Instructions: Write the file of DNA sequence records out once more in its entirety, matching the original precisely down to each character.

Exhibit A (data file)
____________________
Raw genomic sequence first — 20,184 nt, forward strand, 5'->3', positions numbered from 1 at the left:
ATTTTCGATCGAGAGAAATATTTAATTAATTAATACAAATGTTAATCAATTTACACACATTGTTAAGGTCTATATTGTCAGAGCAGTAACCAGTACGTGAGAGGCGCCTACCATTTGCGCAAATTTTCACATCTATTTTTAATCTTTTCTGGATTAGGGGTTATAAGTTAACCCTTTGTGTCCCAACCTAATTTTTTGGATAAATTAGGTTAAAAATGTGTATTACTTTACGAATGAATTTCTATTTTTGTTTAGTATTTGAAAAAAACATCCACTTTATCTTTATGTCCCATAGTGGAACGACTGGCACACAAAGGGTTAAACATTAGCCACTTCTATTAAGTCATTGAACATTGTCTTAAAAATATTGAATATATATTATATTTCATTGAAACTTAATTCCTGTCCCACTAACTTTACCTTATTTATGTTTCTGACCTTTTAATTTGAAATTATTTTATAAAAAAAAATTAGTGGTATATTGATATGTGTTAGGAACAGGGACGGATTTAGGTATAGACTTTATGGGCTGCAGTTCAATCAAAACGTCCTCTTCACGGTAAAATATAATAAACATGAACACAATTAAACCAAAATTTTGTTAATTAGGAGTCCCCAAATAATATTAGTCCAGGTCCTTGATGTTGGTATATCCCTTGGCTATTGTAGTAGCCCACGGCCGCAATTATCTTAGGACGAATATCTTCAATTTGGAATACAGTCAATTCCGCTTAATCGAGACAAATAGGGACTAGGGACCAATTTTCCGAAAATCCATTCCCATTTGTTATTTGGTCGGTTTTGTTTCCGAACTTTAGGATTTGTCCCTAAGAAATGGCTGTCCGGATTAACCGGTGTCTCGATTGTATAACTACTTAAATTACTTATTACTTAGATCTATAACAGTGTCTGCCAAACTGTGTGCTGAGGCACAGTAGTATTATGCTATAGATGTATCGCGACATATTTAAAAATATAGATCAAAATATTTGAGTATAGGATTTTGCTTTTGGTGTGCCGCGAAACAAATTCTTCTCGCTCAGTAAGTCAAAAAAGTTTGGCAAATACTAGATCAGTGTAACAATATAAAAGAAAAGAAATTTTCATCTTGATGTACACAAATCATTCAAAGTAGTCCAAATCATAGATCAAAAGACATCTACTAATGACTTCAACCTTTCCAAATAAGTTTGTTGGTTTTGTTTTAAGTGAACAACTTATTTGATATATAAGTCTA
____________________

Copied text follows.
Raw genomic sequence first — 20,184 nt, forward strand, 5'->3', positions numbered from 1 at the left:
ATTTTCGATCGAGAGAAATATTTAATTAATTAATACAAATGTTAATCAATTTACACACATTGTTAAGGTCTATATTGTCAGAGCAGTAACCAGTACGTGAGAGGCGCCTACCATTTGCGCAAATTTTCACATCTATTTTTAATCTTTTCTGGATTAGGGGTTATAAGTTAACCCTTTGTGTCCCAACCTAATTTTTTGGATAAATTAGGTTAAAAATGTGTATTACTTTACGAATGAATTTCTATTTTTGTTTAGTATTTGAAAAAAACATCCACTTTATCTTTATGTCCCATAGTGGAACGACTGGCACACAAAGGGTTAAACATTAGCCACTTCTATTAAGTCATTGAACATTGTCTTAAAAATATTGAATATATATTATATTTCATTGAAACTTAATTCCTGTCCCACTAACTTTACCTTATTTATGTTTCTGACCTTTTAATTTGAAATTATTTTATAAAAAAAAATTAGTGGTATATTGATATGTGTTAGGAACAGGGACGGATTTAGGTATAGACTTTATGGGCTGCAGTTCAATCAAAACGTCCTCTTCACGGTAAAATATAATAAACATGAACACAATTAAACCAAAATTTTGTTAATTAGGAGTCCCCAAATAATATTAGTCCAGGTCCTTGATGTTGGTATATCCCTTGGCTATTGTAGTAGCCCACGGCCGCAATTATCTTAGGACGAATATCTTCAATTTGGAATACAGTCAATTCCGCTTAATCGAGACAAATAGGGACTAGGGACCAATTTTCCGAAAATCCATTCCCATTTGTTATTTGGTCGGTTTTGTTTCCGAACTTTAGGATTTGTCCCTAAGAAATGGCTGTCCGGATTAACCGGTGTCTCGATTGTATAACTACTTAAATTACTTATTACTTAGATCTATAACAGTGTCTGCCAAACTGTGTGCTGAGGCACAGTAGTATTATGCTATAGATGTATCGCGACATATTTAAAAATATAGATCAAAATATTTGAGTATAGGATTTTGCTTTTGGTGTGCCGCGAAACAAATTCTTCTCGCTCAGTAAGTCAAAAAAGTTTGGCAAATACTAGATCAGTGTAACAATATAAAAGAAAAGAAATTTTCATCTTGATGTACACAAATCATTCAAAGTAGTCCAAATCATAGATCAAAAGACATCTACTAATGACTTCAACCTTTCCAAATAAGTTTGTTGGTTTTGTTTTAAGTGAACAACTTATTTGATATATAAGTCTA